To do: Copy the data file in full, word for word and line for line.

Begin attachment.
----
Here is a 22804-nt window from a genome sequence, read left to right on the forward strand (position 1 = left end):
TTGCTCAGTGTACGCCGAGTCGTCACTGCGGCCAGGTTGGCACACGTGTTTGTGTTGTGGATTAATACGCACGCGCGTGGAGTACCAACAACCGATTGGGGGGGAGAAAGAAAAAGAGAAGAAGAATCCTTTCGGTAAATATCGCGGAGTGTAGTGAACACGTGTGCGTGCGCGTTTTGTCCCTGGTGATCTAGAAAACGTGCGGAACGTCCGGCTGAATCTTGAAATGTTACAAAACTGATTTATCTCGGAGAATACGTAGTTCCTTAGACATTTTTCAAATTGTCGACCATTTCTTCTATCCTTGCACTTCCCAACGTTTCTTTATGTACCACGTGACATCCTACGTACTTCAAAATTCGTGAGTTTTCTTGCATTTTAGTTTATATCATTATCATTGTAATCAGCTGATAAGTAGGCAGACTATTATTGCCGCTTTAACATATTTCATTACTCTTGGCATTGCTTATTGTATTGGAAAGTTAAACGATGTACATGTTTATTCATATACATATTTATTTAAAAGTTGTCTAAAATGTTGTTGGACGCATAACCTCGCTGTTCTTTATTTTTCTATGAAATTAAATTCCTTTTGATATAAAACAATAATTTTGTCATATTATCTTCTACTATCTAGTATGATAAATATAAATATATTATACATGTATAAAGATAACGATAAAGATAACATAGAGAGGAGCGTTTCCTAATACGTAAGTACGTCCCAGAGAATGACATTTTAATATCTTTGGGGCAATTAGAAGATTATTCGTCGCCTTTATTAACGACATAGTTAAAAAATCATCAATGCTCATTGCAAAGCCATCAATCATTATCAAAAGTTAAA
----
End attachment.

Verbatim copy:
Here is a 22804-nt window from a genome sequence, read left to right on the forward strand (position 1 = left end):
TTGCTCAGTGTACGCCGAGTCGTCACTGCGGCCAGGTTGGCACACGTGTTTGTGTTGTGGATTAATACGCACGCGCGTGGAGTACCAACAACCGATTGGGGGGGAGAAAGAAAAAGAGAAGAAGAATCCTTTCGGTAAATATCGCGGAGTGTAGTGAACACGTGTGCGTGCGCGTTTTGTCCCTGGTGATCTAGAAAACGTGCGGAACGTCCGGCTGAATCTTGAAATGTTACAAAACTGATTTATCTCGGAGAATACGTAGTTCCTTAGACATTTTTCAAATTGTCGACCATTTCTTCTATCCTTGCACTTCCCAACGTTTCTTTATGTACCACGTGACATCCTACGTACTTCAAAATTCGTGAGTTTTCTTGCATTTTAGTTTATATCATTATCATTGTAATCAGCTGATAAGTAGGCAGACTATTATTGCCGCTTTAACATATTTCATTACTCTTGGCATTGCTTATTGTATTGGAAAGTTAAACGATGTACATGTTTATTCATATACATATTTATTTAAAAGTTGTCTAAAATGTTGTTGGACGCATAACCTCGCTGTTCTTTATTTTTCTATGAAATTAAATTCCTTTTGATATAAAACAATAATTTTGTCATATTATCTTCTACTATCTAGTATGATAAATATAAATATATTATACATGTATAAAGATAACGATAAAGATAACATAGAGAGGAGCGTTTCCTAATACGTAAGTACGTCCCAGAGAATGACATTTTAATATCTTTGGGGCAATTAGAAGATTATTCGTCGCCTTTATTAACGACATAGTTAAAAAATCATCAATGCTCATTGCAAAGCCATCAATCATTATCAAAAGTTAAA